This apron is made of cotton muslin, hand-dyed with natural and synthetic dyes. I created the motifs on the fabric using traditional tie-dye methods such as: clamp resist immersion dyeing, arashi shibori, and crumple resist immersion dyeing. All of the fabric, except for the ruffle ties, was dyed in the same synthetic rose colored dye, and then the two packets were over-dyed for different amounts of time in the same vat of royal blue, synthetic dye. The ruffles were arashi shiboried in a vat of natural osage orange dye, with a few seconds in the royal blue vat.

Friday, January 18, 2008

Woven Lace Flapper Dress


This dress, designed in the fashion of a 1920s flapper dress, was hand-woven on a floor loom. Using linen, in the colors of gold-wheat, and white, I wove a two yard piece of fabric using the brooks boquet lace weave, with plain weave. I then carefully cut and pieced the fabric to create the garment above.

Thursday, January 17, 2008

Disco Dancing Robot...Skirt

This is one of my first complete projects. I can be obsessive compulsive about process, and in the vein of The Little Skeleton, drafted the pattern, hand dyed the fabric, hand sewed the skirt,and hand embellished the narrative. With the intention of creating a subtle disco ambience for the fabric, I used potato dexterin with the base purple dye, followed by an immersion dye in teal. I then embellished the sequined disco ball, and appliqued and stuffed the robot (for dimension). This piece was created for the final project in Embellished Surfaces (spring 2005).

Wednesday, January 16, 2008

Portraits


These books are made from the covers of old Reader's Digest story collections, vellum lace, vintage ornaments, paper, and ribbon. They are hand bound with various stitches, including (from top left, bottom left, then to the right in the second picture) buttonhole, accordion, buttonhole, coptic, coptic dos a dos, and coptic again. They are simply blank books, meant for precious thoughts. The materials and method for binding specific to the individual book were inspired by the charm it is portraying. These charms were mostly given me by someone I was close to and who knew my appreciation for the sweet and precious.


detail from my favorite

Tuesday, January 15, 2008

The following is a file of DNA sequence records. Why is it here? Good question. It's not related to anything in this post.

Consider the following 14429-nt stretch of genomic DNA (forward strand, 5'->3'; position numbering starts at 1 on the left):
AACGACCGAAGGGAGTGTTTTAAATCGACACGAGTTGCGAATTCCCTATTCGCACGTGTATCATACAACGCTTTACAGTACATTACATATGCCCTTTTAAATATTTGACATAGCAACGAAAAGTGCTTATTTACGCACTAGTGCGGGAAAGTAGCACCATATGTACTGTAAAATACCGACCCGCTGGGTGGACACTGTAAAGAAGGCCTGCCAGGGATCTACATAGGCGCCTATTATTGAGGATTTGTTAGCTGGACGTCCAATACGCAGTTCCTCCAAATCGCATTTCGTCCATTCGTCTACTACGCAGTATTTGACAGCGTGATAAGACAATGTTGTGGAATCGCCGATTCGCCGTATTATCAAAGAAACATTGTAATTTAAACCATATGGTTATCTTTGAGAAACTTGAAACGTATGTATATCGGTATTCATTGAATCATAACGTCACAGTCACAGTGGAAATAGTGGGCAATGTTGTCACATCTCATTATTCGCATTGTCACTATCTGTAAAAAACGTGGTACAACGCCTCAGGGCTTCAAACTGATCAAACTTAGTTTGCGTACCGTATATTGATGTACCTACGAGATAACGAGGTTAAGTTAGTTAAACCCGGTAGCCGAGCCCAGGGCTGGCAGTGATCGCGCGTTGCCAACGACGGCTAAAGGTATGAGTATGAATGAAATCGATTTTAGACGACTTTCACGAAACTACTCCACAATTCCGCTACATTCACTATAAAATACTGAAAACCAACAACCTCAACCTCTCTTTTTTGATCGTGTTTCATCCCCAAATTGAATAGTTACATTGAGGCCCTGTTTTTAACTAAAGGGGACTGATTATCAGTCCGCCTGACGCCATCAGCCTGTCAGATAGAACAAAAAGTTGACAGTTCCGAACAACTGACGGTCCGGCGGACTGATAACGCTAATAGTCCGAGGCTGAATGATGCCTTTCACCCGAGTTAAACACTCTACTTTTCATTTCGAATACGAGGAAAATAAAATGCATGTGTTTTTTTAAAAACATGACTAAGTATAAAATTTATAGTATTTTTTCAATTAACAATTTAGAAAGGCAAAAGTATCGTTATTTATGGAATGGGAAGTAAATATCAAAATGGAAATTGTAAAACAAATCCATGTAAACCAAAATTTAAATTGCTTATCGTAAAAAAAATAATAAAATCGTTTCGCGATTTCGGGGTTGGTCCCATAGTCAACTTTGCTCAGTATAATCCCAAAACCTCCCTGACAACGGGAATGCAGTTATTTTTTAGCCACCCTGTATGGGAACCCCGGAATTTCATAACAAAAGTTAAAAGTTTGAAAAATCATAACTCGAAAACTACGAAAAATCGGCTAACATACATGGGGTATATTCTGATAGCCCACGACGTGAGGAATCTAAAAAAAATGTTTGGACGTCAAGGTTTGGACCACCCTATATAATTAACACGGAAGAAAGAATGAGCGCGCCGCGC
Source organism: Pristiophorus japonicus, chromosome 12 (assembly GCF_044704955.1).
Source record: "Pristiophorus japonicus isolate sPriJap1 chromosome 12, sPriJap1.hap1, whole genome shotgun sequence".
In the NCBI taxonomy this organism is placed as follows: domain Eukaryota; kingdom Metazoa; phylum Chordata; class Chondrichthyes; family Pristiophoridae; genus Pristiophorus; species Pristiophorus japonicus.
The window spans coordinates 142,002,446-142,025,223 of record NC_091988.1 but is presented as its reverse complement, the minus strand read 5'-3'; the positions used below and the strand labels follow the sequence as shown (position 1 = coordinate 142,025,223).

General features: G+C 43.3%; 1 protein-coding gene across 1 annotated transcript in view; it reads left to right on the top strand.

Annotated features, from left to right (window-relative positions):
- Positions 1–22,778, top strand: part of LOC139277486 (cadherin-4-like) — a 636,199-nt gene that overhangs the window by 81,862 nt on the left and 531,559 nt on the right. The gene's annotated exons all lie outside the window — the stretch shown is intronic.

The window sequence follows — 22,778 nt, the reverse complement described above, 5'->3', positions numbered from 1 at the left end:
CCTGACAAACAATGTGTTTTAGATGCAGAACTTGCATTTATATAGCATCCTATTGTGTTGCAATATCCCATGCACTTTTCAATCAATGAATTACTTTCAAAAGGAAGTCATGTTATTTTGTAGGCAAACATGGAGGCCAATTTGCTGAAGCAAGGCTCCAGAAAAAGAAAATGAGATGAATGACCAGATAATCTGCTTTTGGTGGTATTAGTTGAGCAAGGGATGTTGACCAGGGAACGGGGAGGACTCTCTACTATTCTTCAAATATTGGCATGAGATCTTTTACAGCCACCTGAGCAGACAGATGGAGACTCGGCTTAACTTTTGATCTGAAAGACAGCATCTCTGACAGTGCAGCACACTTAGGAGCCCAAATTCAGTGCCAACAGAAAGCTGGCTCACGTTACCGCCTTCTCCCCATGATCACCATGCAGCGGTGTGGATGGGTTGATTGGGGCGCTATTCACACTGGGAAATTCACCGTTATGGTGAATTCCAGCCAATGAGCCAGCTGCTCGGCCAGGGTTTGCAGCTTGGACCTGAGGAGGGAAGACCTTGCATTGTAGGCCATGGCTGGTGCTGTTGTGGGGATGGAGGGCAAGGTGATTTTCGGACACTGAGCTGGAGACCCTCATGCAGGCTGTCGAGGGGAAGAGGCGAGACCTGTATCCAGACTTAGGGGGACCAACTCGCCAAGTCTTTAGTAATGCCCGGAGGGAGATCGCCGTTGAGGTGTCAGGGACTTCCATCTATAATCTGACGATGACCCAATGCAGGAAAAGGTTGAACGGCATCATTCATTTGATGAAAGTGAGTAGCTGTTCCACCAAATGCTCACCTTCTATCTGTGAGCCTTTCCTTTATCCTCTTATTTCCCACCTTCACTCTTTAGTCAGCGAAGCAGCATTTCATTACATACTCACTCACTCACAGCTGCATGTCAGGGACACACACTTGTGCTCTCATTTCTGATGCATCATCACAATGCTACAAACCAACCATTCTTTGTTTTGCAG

The Little Skeleton



The Little Skeleton began as an assigment based on Frida Kahlo's life and work. I was influenced by elements of her culture, life, and art. The pictures above are the beginning of what became a long, but quite fluid process. To the left, is a section of the scarf that was influenced by Frida Kahlo's life and work. The colors of the cloth are vibrant, and feminine. The image is dia de los muertos-esq, and ethereal in the vein of Kahlo's imagery. The fabric is hand-dyed silk charmeuse. There are two sides to the scarf, as seen in the picture above to the right. The front has the print on it, and the back is solid fuschia. The picture to the right is of the critique for this project, during which it was suggested that I use this character to develop a story. Stubbornly, I denied my affinity for writing. I wished I could be such an artist that never needed to say what she meant about what she did...


Eventually, telling the little skeleton's story became the obvious answer to a difficult question: How do I make my computer art final tangible? I wanted a narrative, and had almost forgotten that it was pretty much laid out for me. Having just been to deserted Coney Island in the dead of winter, I had a perfect setting, and the story just flowed into it. The above images are the preliminary ideas for the finished little skeleton. They are reverse applique, and applique, embellished, and hand bound covers. The following images were laid out in photoshop before becoming the tactile, finished, The Little Skeleton.





The following are images from a sort of thumb-nail sketch I executed before going into making The Little Skeleton. Luckily, I improved upon what became muddied colors and indistinct blocks of color in this project in the final product.


























Finally:
The character of the Little Skeleton is the concept of death in a child's mind, unaddressed. He is solemnly carefree, evasive, morbid, cautiously playful, and innocent of all of the aforementioned.


















The pages of the book are made from natural fabric (all cotton: muslin, cheese cloth, waffle, canvas). They are hand-dyed and hand screen-printed with original illustrations and text. The pages are collaged together using applique techniques and a sewing machine, all bound with pigskin leather. The cover is reverse appliqued, and hand-embellished.